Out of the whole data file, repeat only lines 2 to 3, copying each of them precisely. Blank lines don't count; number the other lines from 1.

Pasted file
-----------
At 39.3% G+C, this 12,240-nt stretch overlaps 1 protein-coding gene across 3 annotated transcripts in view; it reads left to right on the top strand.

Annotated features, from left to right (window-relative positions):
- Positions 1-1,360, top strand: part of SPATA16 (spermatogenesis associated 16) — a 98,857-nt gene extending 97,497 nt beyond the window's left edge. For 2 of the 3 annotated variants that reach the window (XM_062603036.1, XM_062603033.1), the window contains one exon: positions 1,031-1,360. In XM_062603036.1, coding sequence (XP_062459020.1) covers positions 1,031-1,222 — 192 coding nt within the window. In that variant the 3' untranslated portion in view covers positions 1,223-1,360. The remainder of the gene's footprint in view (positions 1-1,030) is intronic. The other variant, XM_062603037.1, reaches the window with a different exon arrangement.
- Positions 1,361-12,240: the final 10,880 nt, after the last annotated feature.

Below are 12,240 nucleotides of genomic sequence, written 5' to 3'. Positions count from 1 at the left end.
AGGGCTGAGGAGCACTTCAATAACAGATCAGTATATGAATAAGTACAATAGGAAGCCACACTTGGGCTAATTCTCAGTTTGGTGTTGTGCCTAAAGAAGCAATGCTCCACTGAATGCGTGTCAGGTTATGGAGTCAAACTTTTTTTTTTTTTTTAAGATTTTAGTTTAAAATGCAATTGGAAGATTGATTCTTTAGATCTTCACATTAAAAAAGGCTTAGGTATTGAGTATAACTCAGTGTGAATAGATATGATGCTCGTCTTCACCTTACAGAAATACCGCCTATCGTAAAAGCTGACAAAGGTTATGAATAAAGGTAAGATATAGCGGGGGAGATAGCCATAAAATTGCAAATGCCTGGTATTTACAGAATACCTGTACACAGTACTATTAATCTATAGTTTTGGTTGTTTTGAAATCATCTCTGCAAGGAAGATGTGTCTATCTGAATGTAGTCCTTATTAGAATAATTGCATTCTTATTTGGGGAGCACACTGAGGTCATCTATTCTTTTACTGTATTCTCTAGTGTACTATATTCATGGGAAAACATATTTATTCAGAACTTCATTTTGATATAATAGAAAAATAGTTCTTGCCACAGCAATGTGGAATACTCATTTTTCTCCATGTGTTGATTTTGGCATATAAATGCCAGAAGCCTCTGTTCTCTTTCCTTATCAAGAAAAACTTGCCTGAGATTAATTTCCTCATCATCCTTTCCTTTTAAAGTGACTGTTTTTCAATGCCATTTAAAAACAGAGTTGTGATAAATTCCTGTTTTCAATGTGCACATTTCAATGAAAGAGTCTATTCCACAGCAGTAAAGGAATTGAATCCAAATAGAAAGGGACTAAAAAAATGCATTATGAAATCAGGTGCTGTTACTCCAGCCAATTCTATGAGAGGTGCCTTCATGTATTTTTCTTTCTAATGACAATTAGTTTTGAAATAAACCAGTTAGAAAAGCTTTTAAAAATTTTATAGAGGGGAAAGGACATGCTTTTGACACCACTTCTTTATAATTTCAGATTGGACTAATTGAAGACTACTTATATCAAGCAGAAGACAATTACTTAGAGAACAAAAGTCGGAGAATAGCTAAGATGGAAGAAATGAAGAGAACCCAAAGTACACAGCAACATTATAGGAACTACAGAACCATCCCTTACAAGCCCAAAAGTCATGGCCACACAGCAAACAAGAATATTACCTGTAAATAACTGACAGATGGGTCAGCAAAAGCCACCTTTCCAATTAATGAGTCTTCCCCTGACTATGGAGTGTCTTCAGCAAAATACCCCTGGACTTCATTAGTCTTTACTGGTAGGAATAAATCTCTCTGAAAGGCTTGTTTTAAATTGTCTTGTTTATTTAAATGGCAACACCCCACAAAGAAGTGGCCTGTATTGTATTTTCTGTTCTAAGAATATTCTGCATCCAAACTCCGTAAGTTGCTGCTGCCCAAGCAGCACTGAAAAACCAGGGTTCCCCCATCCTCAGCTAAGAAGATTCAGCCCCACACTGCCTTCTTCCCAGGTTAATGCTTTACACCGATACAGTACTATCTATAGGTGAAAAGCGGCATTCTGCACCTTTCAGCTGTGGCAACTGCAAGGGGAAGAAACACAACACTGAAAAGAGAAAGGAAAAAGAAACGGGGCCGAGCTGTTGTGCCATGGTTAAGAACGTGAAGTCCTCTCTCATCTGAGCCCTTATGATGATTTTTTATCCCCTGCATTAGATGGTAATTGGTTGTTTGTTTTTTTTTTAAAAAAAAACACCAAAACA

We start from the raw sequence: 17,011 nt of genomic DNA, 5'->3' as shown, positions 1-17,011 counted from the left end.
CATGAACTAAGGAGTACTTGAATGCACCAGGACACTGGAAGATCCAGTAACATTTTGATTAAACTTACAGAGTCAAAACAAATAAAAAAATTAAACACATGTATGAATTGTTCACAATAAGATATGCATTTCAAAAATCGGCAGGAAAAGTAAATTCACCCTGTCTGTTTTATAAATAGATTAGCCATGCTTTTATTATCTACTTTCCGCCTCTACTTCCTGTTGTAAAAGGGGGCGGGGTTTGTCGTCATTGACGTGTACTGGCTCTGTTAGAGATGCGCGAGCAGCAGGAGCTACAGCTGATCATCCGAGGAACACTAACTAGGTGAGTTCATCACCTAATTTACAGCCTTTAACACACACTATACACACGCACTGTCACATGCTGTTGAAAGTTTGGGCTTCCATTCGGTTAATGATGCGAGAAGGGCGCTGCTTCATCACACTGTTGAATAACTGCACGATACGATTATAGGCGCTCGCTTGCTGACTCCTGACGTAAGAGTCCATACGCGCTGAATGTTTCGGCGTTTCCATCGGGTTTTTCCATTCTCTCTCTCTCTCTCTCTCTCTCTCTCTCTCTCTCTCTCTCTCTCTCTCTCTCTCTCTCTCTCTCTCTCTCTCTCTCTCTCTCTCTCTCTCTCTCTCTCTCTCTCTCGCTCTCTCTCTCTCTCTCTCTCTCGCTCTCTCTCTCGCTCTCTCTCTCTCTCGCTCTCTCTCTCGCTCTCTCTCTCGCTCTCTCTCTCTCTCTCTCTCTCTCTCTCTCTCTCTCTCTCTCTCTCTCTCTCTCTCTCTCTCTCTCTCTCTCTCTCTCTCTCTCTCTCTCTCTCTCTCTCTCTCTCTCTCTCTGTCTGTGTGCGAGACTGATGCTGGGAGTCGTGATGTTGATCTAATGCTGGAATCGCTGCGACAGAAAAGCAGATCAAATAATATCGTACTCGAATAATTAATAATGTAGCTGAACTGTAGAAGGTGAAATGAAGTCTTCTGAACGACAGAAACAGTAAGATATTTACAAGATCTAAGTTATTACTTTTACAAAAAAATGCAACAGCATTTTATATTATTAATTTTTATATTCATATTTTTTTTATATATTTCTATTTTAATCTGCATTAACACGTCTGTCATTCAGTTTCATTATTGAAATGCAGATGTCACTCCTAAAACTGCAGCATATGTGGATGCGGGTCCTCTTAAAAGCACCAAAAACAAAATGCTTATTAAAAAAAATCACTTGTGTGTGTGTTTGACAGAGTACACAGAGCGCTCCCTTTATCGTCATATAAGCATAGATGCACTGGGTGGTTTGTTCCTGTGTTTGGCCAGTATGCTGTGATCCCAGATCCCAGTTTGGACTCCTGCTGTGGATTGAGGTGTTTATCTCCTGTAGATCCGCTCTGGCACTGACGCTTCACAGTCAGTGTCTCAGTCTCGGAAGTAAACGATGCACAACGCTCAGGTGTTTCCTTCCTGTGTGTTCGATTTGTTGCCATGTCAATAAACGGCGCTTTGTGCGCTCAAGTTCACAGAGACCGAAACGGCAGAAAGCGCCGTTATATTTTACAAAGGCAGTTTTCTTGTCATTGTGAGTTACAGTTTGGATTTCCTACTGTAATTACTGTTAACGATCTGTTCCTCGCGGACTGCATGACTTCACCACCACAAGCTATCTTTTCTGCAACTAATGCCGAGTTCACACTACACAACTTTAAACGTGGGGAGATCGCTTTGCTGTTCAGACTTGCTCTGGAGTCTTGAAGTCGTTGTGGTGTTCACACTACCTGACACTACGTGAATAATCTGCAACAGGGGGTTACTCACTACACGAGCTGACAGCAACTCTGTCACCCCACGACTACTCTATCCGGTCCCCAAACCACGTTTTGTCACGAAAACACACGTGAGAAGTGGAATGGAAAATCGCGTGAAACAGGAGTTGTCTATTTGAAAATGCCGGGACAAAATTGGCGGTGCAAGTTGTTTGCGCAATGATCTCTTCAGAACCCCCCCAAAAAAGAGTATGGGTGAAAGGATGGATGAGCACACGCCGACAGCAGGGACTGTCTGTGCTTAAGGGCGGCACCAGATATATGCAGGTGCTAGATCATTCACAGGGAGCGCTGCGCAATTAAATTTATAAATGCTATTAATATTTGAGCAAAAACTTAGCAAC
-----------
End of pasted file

Annotated features, from left to right (window-relative positions):
- Positions 1-1,360, top strand: part of SPATA16 (spermatogenesis associated 16) — a 98,857-nt gene extending 97,497 nt beyond the window's left edge. For 2 of the 3 annotated variants that reach the window (XM_062603036.1, XM_062603033.1), the window contains one exon: positions 1,031-1,360. In XM_062603036.1, coding sequence (XP_062459020.1) covers positions 1,031-1,222 — 192 coding nt within the window. In that variant the 3' untranslated portion in view covers positions 1,223-1,360. The remainder of the gene's footprint in view (positions 1-1,030) is intronic. The other variant, XM_062603037.1, reaches the window with a different exon arrangement.